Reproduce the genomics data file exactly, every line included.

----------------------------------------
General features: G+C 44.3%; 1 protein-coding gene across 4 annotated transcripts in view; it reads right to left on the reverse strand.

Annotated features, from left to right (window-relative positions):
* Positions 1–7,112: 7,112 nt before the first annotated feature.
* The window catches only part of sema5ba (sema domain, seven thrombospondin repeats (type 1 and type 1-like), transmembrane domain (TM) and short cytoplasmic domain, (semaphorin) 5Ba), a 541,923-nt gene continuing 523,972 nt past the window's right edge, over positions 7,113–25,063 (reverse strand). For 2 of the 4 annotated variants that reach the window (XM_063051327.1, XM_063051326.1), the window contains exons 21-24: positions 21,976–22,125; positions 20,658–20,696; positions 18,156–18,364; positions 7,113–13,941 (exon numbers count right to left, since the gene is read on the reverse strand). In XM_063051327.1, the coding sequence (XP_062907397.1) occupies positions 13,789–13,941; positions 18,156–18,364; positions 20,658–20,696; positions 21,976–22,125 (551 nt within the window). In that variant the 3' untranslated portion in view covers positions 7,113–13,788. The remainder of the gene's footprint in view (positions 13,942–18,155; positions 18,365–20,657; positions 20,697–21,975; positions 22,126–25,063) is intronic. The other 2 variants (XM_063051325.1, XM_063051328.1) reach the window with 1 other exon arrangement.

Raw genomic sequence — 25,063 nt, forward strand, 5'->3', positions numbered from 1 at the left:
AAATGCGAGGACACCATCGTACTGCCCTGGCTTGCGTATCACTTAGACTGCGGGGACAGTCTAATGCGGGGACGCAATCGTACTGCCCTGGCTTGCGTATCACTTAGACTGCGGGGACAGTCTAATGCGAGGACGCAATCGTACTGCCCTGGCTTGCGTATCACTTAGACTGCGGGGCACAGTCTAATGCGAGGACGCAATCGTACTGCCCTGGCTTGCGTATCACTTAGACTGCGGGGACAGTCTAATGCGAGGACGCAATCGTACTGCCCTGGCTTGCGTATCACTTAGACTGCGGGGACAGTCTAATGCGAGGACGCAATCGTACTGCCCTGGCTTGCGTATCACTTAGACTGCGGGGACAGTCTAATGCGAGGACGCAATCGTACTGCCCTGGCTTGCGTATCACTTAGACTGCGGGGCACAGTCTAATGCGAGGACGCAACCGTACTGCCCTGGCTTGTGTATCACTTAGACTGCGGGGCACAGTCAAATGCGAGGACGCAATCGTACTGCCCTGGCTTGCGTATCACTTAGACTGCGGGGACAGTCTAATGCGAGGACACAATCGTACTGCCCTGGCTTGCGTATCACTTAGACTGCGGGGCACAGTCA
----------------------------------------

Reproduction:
General features: G+C 44.3%; 1 protein-coding gene across 4 annotated transcripts in view; it reads right to left on the reverse strand.

Annotated features, from left to right (window-relative positions):
* Positions 1–7,112: 7,112 nt before the first annotated feature.
* The window catches only part of sema5ba (sema domain, seven thrombospondin repeats (type 1 and type 1-like), transmembrane domain (TM) and short cytoplasmic domain, (semaphorin) 5Ba), a 541,923-nt gene continuing 523,972 nt past the window's right edge, over positions 7,113–25,063 (reverse strand). For 2 of the 4 annotated variants that reach the window (XM_063051327.1, XM_063051326.1), the window contains exons 21-24: positions 21,976–22,125; positions 20,658–20,696; positions 18,156–18,364; positions 7,113–13,941 (exon numbers count right to left, since the gene is read on the reverse strand). In XM_063051327.1, the coding sequence (XP_062907397.1) occupies positions 13,789–13,941; positions 18,156–18,364; positions 20,658–20,696; positions 21,976–22,125 (551 nt within the window). In that variant the 3' untranslated portion in view covers positions 7,113–13,788. The remainder of the gene's footprint in view (positions 13,942–18,155; positions 18,365–20,657; positions 20,697–21,975; positions 22,126–25,063) is intronic. The other 2 variants (XM_063051325.1, XM_063051328.1) reach the window with 1 other exon arrangement.

Raw genomic sequence — 25,063 nt, forward strand, 5'->3', positions numbered from 1 at the left:
AAATGCGAGGACACCATCGTACTGCCCTGGCTTGCGTATCACTTAGACTGCGGGGACAGTCTAATGCGGGGACGCAATCGTACTGCCCTGGCTTGCGTATCACTTAGACTGCGGGGACAGTCTAATGCGAGGACGCAATCGTACTGCCCTGGCTTGCGTATCACTTAGACTGCGGGGCACAGTCTAATGCGAGGACGCAATCGTACTGCCCTGGCTTGCGTATCACTTAGACTGCGGGGACAGTCTAATGCGAGGACGCAATCGTACTGCCCTGGCTTGCGTATCACTTAGACTGCGGGGACAGTCTAATGCGAGGACGCAATCGTACTGCCCTGGCTTGCGTATCACTTAGACTGCGGGGACAGTCTAATGCGAGGACGCAATCGTACTGCCCTGGCTTGCGTATCACTTAGACTGCGGGGCACAGTCTAATGCGAGGACGCAACCGTACTGCCCTGGCTTGTGTATCACTTAGACTGCGGGGCACAGTCAAATGCGAGGACGCAATCGTACTGCCCTGGCTTGCGTATCACTTAGACTGCGGGGACAGTCTAATGCGAGGACACAATCGTACTGCCCTGGCTTGCGTATCACTTAGACTGCGGGGCACAGTCA